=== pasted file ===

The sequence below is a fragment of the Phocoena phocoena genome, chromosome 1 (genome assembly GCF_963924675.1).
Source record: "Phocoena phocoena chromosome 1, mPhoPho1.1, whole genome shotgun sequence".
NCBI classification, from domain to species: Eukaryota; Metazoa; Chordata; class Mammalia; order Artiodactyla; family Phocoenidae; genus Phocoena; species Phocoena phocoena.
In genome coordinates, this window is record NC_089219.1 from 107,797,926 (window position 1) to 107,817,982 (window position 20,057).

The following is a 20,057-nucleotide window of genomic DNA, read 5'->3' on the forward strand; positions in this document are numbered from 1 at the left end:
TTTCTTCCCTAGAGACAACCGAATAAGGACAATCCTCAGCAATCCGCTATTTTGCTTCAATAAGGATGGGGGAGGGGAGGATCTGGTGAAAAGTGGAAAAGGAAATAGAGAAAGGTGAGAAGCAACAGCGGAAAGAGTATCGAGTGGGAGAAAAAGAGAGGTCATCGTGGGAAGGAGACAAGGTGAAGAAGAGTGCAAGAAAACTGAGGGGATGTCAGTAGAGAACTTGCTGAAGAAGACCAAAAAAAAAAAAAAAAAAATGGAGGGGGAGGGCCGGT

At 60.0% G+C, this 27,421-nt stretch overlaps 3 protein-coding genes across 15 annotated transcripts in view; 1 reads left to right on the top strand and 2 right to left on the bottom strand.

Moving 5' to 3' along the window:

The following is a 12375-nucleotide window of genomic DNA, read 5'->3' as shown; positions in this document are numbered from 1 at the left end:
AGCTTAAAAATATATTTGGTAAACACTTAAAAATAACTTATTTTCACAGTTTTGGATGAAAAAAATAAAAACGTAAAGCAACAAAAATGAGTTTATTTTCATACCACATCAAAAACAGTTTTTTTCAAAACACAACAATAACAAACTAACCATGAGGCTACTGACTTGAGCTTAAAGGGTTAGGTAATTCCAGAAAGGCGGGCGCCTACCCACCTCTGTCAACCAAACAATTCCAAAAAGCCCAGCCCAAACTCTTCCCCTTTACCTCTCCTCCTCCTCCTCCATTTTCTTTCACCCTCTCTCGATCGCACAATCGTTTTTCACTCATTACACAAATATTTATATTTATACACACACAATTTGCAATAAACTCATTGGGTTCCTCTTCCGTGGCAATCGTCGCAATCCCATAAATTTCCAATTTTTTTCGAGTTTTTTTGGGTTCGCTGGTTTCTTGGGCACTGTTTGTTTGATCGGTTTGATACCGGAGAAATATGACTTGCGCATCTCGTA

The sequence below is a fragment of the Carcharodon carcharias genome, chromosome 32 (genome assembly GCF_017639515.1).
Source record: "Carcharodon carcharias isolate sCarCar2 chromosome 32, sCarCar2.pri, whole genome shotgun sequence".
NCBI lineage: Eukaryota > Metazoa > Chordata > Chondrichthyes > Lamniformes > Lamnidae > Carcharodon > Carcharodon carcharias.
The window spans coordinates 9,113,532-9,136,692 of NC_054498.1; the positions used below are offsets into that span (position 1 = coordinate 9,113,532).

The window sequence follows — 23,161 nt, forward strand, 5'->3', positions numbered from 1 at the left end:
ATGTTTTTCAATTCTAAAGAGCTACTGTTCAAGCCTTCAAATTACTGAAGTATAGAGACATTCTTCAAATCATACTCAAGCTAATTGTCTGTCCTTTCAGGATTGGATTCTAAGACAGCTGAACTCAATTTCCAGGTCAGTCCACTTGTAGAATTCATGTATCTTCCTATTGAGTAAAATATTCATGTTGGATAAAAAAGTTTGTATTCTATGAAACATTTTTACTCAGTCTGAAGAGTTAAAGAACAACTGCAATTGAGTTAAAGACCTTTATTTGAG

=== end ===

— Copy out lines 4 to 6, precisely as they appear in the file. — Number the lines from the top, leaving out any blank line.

In genome coordinates, this window is record NC_089219.1 from 107,797,926 (window position 1) to 107,817,982 (window position 20,057).

The following is a 20,057-nucleotide window of genomic DNA, read 5'->3' on the forward strand; positions in this document are numbered from 1 at the left end:
TTTCTTCCCTAGAGACAACCGAATAAGGACAATCCTCAGCAATCCGCTATTTTGCTTCAATAAGGATGGGGGAGGGGAGGATCTGGTGAAAAGTGGAAAAGGAAATAGAGAAAGGTGAGAAGCAACAGCGGAAAGAGTATCGAGTGGGAGAAAAAGAGAGGTCATCGTGGGAAGGAGACAAGGTGAAGAAGAGTGCAAGAAAACTGAGGGGATGTCAGTAGAGAACTTGCTGAAGAAGACCAAAAAAAAAAAAAAAAAAATGGAGGGGGAGGGCCGGT